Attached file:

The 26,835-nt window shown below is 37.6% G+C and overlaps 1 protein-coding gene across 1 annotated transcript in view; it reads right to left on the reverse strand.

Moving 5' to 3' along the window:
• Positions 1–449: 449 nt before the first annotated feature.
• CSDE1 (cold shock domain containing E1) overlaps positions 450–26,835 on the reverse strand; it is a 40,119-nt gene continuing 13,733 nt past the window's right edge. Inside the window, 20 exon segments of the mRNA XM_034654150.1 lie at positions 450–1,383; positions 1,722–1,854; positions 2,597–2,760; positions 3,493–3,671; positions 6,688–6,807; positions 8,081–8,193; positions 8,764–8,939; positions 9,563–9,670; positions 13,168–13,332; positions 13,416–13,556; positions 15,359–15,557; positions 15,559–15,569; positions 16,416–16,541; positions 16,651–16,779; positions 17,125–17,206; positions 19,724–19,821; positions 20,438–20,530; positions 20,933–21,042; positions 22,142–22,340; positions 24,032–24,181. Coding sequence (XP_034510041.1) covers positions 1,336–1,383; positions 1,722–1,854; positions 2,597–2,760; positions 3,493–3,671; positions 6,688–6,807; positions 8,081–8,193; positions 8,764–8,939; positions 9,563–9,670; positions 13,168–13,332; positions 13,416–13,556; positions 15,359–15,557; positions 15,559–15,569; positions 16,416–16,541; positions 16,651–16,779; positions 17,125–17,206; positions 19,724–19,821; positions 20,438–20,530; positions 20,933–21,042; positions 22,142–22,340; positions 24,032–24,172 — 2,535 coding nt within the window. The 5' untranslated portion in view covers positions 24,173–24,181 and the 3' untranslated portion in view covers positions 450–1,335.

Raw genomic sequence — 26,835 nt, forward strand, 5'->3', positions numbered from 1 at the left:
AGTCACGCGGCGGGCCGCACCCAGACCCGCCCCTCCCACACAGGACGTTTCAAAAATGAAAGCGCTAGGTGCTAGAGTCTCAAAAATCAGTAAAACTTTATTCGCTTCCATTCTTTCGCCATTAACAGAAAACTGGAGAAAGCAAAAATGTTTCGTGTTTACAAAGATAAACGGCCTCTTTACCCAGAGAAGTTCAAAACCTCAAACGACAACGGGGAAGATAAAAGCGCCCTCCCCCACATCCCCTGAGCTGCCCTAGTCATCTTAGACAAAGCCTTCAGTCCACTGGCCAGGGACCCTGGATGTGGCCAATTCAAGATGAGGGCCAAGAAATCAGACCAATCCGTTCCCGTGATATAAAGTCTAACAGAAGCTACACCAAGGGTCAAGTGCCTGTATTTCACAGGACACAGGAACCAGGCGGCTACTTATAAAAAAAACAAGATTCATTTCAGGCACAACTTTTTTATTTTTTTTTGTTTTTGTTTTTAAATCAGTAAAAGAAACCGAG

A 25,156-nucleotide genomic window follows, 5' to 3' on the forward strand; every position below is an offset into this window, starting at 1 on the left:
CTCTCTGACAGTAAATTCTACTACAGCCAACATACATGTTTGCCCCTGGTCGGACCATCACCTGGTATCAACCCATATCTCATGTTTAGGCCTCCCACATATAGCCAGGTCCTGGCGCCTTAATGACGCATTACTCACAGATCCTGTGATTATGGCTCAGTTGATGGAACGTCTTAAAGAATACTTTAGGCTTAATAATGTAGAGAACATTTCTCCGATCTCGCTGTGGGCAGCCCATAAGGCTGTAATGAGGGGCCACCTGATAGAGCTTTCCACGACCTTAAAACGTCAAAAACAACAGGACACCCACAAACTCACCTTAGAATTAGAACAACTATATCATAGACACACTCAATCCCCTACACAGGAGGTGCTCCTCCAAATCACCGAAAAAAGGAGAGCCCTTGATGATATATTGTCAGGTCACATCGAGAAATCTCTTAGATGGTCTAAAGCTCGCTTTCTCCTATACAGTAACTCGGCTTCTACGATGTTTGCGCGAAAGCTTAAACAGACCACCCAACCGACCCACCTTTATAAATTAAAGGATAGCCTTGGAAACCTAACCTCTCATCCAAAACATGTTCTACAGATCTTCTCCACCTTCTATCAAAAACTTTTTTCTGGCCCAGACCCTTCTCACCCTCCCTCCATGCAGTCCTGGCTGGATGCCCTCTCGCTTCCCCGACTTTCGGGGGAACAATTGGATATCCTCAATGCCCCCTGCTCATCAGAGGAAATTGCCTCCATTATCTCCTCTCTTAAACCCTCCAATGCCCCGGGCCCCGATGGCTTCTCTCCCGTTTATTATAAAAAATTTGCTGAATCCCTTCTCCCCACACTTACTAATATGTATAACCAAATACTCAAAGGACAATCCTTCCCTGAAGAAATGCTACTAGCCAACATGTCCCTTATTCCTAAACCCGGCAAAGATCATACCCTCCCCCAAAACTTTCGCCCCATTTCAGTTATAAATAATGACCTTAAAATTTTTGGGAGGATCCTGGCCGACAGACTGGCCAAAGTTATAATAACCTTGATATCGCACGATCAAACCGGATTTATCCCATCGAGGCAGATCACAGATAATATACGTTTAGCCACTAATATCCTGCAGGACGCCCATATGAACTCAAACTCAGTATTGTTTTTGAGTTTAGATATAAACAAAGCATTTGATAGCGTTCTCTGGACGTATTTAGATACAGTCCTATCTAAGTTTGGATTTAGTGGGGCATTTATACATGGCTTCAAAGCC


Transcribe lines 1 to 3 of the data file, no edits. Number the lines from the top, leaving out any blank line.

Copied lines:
The 26,835-nt window shown below is 37.6% G+C and overlaps 1 protein-coding gene across 1 annotated transcript in view; it reads right to left on the reverse strand.

Moving 5' to 3' along the window:
• Positions 1–449: 449 nt before the first annotated feature.